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First look: AMD's ATI HD 4850 GPU

Darren Gladstone | July 1, 2008
The latest in the HD 4000 line--the Palit-branded, 512MB HD 4850--is currently in our Test Center, and is an elegantly designed, single-slot board that already looks to have top marks in the sub-US$200 weight class.

Then there's physics. nVidia may heavily tout the $400-plus GTX 200's built-in physics processors, but we're not yet seeing many developers using PhysX (that'll change soon, though). On the other end of the spectrum, AMD hedges its bets with partnerships. AMD has been talking about its GPU doing more than just graphics for ages, and recently the company announced that it is working with Havok's physics engine. Is it just me, or is it interesting that the Intel-acquired physics software maker is now in bed with the other big CPU maker as well? Combine that with the fact that nVidia makes a strong case for not buying top-end CPUs and I'm seeing a potential royal rumble brewing: Do both Intel and AMD see nVidia as a common foe? But I digress.

The Numbers Game

nVidia's G92-based 9800 GTX props up specs like a 675-MHz core clock and 2.2-GHz DDR memory strapped into a dual-slot card that requires two six-pin power connectors and a team of horses to run. By comparison, AMD's new board, built with a 55-nanometer manufacturing process, is all about efficiencies. It's got a lower core clock (625 MHz) and a lower memory clock (2 GHz) and yet manages to hold its own. That's due in no small part to the 800 stream processors (as compared to the 9800 GTX's 128). Not bad for a single-slot card that requires only one six-pin power connector.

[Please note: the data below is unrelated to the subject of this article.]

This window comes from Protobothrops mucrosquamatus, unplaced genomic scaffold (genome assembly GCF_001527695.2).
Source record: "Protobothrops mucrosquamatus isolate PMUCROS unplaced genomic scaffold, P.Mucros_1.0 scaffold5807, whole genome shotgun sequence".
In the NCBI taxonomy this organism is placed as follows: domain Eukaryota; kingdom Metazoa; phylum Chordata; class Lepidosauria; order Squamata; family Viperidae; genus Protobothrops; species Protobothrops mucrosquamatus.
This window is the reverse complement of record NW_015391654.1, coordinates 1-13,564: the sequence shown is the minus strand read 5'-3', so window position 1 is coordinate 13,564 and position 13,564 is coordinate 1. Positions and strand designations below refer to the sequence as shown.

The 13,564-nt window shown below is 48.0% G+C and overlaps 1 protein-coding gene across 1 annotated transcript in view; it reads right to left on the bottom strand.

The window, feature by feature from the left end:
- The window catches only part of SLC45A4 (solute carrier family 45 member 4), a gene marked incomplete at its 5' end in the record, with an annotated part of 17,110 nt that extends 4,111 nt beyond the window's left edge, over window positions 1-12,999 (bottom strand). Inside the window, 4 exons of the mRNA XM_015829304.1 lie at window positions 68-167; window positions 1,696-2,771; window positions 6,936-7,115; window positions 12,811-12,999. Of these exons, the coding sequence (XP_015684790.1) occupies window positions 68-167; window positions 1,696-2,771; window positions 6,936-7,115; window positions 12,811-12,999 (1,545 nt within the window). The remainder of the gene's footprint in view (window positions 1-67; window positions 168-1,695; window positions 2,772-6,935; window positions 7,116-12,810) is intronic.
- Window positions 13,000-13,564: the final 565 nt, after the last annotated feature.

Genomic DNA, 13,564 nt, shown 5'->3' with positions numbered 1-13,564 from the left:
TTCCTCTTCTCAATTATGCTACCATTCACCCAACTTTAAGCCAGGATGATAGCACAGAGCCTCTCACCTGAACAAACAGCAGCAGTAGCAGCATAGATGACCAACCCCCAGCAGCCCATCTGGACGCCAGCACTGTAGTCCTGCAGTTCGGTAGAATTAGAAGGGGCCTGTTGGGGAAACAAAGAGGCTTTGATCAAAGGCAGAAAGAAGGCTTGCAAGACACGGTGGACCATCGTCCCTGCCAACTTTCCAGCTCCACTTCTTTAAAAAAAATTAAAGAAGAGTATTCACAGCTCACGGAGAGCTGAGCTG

Now, the caveats from last time still apply: We are continuing an initial shakedown run of a new graphical gauntlet. We are still hand-picking titles--current and upcoming--that'll challenge new hot-rod rigs, so that means no official scores on these graphics cards just yet. (Speaking of which, if there are games you'd like to see submitted into the official test list, let us know. Put your thoughts in the comments field!) All right, enough jibber-jabber. Touch gloves and come out fighting.

In Crysis, the Palit HD 4850 pretty much matches stride for stride with AMD's pricey--and beefy--last-generation card, a Sapphire HD 3870 X2. In Unreal Tournament 3, though, it's a whole other story. At both 1920-by-1200 and 2560-by-1600 resolutions, the HD 3870 X2 pulls ahead by 12 and 19 frames per second, respectively.

How does it hold up against nVidia cards? The 8800 GT runs the same numbers in Crysis until you turn on antialiasing. That's when the HD 4850 starts pulling ahead by a handful of frames. Hang on a second. What's that commotion in nVidia's corner? Just as AMD rallies, nVidia sucker-punches by dropping the price on overclocked 9800 GTX boards by 100 bucks, bringing 'em right in line with the HD 4850.


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